“The locations the game spans are a hell of a lot more varied than the original hotline”
How stacked is this delicious death sundae? Well, there’s a certain stage about two-thirds of the way through the game’s 20+ scenes there’s a distinctly meta directorial vibe throughout that took us about 40 tries. If we sound rubbish, see how you do with a ship deck brimming with dastards, where every second guy either has an assault rifle, a doggy chum, or a supersized bodyguard who’s impervious to melee attacks.

To help even the horribly unfair odds, certain stages give you a variety of masks to pick from. It’s the same deal as last time out: each face covering rocks its own special ability to help you gain an advantage. For example, the zebra is decidedly nippy, with said agility stretching to vaulting through windows to provide multiple entry points to certain rooms.

Things get even more interesting with the behemoth who dresses like a bear and dabbles in dual machine guns. Then there’s the swan siblings who bond over maiming with a chainsaw. and who could forget the Tony the tiger dude (wahey!) who lays a one-hit-kill, stripey smackdown on anything his death fists touch. Safe to say, it’s a little bit of a comedown when the game forces you to play as a cop or a bizarrely lethal struggling author who both miss out on the masked mayhem.

As before, level layouts are immaculate, each one a deviously designed labyrinth where every turn poses a life or death puzzle. Do you barge into a room guarded by three dudes with shotties and hope to outgun them, knowing your first shot will alert anyone within 100-feet? Or perhaps you’d rather go for the subtle long game, where every silent knife or baseball bat takedown must be earned through precise, darting movement. There’s never a ‘right’ way to finish any scenario, and only dozens of failed attempts will train up your digits for that one magic run.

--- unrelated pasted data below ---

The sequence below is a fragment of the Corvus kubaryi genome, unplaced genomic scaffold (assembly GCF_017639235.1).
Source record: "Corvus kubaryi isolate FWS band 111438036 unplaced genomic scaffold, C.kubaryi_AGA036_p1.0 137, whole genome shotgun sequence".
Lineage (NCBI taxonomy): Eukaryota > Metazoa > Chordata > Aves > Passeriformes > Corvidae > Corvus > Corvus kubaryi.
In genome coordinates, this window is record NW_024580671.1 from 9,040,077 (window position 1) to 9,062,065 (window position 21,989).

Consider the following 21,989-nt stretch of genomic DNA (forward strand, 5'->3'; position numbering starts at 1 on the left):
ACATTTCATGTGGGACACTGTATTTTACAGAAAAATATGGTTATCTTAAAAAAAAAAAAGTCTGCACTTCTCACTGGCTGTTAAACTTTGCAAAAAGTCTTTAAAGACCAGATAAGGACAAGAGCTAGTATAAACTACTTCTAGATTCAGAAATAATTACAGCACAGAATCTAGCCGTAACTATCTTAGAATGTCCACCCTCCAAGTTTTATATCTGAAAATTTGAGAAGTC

The number of locations the game spans is also one hell of a lot more varied than the original Hotline. Where previously you were restricted to seedy clubs and motels, now the whole of miami is open to your killers. alright, so we’re not in sandbox territory this is still very much a linear game where you play through a series of tightly designed mazes but Wrong Number does span the city’s courtrooms, subway system, shady military organisations, and even a maximum security prison. Be a dear and pass us a shiv, eh?

On the level 
In a game that often rewards boldness, there’s no better partner to gear you up than Wrong Number’s sensational score. If the first title was a screeching ode to cutting ’80s beats, then the sequel simply cranks up the volume until you ear canals start to ooze electronica. It’s like having the soundtrack to Drive injected into your lobes all over again. Often pulsating, the hypnotic beats give you the courage
to storm into fights even when you’re hopelessly outnumbered. an ear-arousing triumph all round.

It is not, sadly, always a triumph of control. For a game of such unrelenting challenge, the fact the target assist is reliable as a melted chocolate watch can be truly agonising. Switching your reticule to flick between targets is a lottery where every ticket screws you with a bullet to the brain. Look, we just want to aim at that nasty man 15-feet in front of… annnnd you’ve made us look at his off-screen chum. annnnnd we’re dead. again. That a game of exacting precision lays such a shonky tool at your feet is a glaring oversight.

Such control woes aren’t in any way a death blow. For one, aiming manually with the stick rarely lets you down. more importantly, this is simply too stylish a concoction of nostalgic sights, sounds and supreme stealth to allow a botched aim assist or a confused plot ruin a gory house party that’d make Tony montana proud. Often frenzied, always punishing, never boring: Wrong Number is all kinds of miami nice.